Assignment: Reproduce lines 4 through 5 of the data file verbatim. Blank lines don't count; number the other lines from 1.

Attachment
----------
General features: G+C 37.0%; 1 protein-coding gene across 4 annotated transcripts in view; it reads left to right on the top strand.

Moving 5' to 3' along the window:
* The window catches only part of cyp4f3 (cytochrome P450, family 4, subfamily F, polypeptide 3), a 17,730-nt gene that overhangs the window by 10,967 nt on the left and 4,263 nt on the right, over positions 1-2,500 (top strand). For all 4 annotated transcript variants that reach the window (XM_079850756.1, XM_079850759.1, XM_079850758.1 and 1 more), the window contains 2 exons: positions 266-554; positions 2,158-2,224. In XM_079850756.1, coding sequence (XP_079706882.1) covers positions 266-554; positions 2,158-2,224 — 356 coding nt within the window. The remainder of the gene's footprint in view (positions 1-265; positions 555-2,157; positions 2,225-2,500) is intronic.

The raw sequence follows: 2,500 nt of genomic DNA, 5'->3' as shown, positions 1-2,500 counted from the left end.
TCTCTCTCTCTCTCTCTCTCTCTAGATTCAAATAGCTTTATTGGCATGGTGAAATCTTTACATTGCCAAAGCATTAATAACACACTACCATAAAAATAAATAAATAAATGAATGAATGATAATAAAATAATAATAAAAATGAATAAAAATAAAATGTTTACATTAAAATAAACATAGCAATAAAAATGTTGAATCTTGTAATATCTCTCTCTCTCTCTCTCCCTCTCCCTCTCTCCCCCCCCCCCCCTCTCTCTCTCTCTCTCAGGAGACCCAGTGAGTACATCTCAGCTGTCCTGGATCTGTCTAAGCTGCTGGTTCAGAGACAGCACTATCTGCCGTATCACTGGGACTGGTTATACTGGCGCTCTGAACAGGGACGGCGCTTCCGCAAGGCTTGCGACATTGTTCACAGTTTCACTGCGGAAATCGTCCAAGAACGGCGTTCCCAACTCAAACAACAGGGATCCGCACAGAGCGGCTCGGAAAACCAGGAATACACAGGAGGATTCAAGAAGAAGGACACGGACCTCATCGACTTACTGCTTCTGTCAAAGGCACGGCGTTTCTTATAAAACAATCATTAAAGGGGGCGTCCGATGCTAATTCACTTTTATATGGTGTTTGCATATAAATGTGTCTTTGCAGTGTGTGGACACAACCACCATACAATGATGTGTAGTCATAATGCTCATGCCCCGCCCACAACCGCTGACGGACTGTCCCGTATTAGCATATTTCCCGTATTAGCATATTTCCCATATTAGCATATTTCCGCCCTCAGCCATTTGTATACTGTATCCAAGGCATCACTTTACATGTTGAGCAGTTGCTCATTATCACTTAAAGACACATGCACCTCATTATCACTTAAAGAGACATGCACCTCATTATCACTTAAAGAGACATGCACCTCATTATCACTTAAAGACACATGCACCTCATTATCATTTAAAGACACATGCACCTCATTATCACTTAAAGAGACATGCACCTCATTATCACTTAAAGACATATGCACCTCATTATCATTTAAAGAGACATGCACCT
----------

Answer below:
The raw sequence follows: 2,500 nt of genomic DNA, 5'->3' as shown, positions 1-2,500 counted from the left end.
TCTCTCTCTCTCTCTCTCTCTCTAGATTCAAATAGCTTTATTGGCATGGTGAAATCTTTACATTGCCAAAGCATTAATAACACACTACCATAAAAATAAATAAATAAATGAATGAATGATAATAAAATAATAATAAAAATGAATAAAAATAAAATGTTTACATTAAAATAAACATAGCAATAAAAATGTTGAATCTTGTAATATCTCTCTCTCTCTCTCTCCCTCTCCCTCTCTCCCCCCCCCCCCCTCTCTCTCTCTCTCTCAGGAGACCCAGTGAGTACATCTCAGCTGTCCTGGATCTGTCTAAGCTGCTGGTTCAGAGACAGCACTATCTGCCGTATCACTGGGACTGGTTATACTGGCGCTCTGAACAGGGACGGCGCTTCCGCAAGGCTTGCGACATTGTTCACAGTTTCACTGCGGAAATCGTCCAAGAACGGCGTTCCCAACTCAAACAACAGGGATCCGCACAGAGCGGCTCGGAAAACCAGGAATACACAGGAGGATTCAAGAAGAAGGACACGGACCTCATCGACTTACTGCTTCTGTCAAAGGCACGGCGTTTCTTATAAAACAATCATTAAAGGGGGCGTCCGATGCTAATTCACTTTTATATGGTGTTTGCATATAAATGTGTCTTTGCAGTGTGTGGACACAACCACCATACAATGATGTGTAGTCATAATGCTCATGCCCCGCCCACAACCGCTGACGGACTGTCCCGTATTAGCATATTTCCCGTATTAGCATATTTCCCATATTAGCATATTTCCGCCCTCAGCCATTTGTATACTGTATCCAAGGCATCACTTTACATGTTGAGCAGTTGCTCATTATCACTTAAAGACACATGCACCTCATTATCACTTAAAGAGACATGCACCTCATTATCACTTAAAGAGACATGCACCTCATTATCACTTAAAGACACATGCACCTCATTATCATTTAAAGACACATGCACCTCATTATCACTTAAAGAGACATGCACCTCATTATCACTTAAAGACATATGCACCTCATTATCATTTAAAGAGACATGCACCT